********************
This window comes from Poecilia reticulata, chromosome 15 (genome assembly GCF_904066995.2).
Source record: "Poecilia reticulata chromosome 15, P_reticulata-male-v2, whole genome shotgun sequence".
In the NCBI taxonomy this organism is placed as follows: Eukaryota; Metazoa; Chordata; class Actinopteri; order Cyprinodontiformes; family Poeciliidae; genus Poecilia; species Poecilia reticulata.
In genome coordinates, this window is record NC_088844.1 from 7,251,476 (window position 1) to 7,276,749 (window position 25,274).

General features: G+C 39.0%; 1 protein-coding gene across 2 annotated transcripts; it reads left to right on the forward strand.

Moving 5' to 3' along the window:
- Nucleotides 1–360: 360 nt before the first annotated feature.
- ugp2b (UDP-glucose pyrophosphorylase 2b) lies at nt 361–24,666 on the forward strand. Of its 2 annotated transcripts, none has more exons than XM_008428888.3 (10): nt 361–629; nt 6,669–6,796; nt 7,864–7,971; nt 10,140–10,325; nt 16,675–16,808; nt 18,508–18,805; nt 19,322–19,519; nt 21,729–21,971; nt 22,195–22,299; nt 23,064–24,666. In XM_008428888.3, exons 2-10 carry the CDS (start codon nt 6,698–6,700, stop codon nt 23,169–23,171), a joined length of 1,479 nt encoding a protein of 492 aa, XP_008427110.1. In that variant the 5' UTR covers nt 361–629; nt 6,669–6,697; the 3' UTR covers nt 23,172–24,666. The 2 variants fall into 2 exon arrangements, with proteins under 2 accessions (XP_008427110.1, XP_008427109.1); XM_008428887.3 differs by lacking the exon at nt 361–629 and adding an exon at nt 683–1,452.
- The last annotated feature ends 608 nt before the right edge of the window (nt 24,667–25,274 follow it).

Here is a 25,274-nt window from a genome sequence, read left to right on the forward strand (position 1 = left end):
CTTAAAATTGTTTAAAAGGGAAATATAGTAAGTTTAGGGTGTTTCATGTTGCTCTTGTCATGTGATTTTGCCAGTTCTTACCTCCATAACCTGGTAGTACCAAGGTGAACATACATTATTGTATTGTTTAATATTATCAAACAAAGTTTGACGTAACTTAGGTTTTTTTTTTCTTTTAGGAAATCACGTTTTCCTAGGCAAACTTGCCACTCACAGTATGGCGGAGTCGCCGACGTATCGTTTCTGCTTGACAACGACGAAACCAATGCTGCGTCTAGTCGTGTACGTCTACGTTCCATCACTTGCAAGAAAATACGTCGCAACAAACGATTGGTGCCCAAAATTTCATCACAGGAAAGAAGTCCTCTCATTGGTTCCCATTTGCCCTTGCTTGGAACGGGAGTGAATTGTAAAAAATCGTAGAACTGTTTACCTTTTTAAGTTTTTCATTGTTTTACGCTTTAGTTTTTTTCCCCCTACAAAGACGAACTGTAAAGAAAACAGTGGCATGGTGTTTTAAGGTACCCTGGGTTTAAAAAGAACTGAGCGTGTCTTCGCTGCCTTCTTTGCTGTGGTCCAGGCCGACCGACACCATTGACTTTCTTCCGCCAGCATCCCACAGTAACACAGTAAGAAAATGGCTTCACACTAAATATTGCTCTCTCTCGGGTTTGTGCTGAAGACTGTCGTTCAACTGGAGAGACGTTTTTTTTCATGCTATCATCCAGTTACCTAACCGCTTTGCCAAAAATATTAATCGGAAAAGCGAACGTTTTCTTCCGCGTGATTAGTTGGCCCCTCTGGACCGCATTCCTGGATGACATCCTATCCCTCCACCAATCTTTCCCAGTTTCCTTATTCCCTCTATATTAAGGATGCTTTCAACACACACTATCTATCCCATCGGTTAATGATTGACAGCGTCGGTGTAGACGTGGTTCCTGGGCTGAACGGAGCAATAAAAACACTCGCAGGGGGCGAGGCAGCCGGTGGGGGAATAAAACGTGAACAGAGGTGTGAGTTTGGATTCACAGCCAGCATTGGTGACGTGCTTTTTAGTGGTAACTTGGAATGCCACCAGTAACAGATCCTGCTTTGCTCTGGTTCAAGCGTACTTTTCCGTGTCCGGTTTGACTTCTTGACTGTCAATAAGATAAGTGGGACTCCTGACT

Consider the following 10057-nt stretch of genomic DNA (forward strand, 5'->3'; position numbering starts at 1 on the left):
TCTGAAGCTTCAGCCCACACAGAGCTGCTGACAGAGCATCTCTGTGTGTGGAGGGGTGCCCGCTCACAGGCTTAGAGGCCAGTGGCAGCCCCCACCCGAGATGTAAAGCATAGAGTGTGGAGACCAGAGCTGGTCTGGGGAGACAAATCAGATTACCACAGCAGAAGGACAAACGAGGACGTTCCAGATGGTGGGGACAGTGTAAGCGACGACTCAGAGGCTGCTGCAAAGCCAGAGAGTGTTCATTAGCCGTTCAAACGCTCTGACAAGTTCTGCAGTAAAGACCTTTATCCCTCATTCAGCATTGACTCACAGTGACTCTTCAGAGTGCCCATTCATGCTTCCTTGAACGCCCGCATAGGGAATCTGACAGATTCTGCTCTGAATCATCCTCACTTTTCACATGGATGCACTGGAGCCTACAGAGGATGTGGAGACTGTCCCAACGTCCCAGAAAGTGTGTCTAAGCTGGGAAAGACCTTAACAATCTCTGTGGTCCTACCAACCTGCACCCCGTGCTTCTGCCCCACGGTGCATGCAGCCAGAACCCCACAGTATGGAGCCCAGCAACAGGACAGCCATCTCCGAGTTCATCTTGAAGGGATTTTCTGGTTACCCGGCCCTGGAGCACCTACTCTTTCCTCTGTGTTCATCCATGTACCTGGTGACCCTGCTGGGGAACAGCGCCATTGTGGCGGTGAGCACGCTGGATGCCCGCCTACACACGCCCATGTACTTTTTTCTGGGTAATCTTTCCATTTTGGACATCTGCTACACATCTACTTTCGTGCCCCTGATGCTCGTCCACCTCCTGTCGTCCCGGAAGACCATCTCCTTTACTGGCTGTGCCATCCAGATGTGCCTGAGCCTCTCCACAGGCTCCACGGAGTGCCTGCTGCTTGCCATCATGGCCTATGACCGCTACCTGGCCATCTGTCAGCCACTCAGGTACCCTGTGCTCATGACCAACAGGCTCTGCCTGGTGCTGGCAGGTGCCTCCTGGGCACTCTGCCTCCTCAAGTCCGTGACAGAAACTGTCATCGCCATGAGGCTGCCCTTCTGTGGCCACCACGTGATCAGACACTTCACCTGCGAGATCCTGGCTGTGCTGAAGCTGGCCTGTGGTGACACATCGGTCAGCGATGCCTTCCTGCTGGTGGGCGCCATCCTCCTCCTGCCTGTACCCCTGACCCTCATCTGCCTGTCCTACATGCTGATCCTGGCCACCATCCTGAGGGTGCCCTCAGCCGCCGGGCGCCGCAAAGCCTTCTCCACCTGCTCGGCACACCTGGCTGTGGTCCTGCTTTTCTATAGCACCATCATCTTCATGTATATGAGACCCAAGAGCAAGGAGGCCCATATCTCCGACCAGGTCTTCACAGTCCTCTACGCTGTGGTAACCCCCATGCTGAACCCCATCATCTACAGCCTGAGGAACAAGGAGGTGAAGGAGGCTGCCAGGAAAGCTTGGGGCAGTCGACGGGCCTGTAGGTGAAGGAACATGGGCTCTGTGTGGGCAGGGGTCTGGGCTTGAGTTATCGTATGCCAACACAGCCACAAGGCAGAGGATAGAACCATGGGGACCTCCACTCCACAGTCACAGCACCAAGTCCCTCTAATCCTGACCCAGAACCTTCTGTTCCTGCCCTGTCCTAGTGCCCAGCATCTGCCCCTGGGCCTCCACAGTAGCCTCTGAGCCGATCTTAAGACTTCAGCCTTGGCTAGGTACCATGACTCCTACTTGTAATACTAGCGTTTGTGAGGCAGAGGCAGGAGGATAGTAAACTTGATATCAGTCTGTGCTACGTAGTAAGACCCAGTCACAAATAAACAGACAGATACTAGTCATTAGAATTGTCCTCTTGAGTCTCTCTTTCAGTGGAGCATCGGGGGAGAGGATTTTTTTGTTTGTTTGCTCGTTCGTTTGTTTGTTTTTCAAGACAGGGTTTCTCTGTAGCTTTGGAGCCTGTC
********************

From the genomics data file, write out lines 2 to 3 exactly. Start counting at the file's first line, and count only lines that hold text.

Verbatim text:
Source record: "Poecilia reticulata chromosome 15, P_reticulata-male-v2, whole genome shotgun sequence".
In the NCBI taxonomy this organism is placed as follows: Eukaryota; Metazoa; Chordata; class Actinopteri; order Cyprinodontiformes; family Poeciliidae; genus Poecilia; species Poecilia reticulata.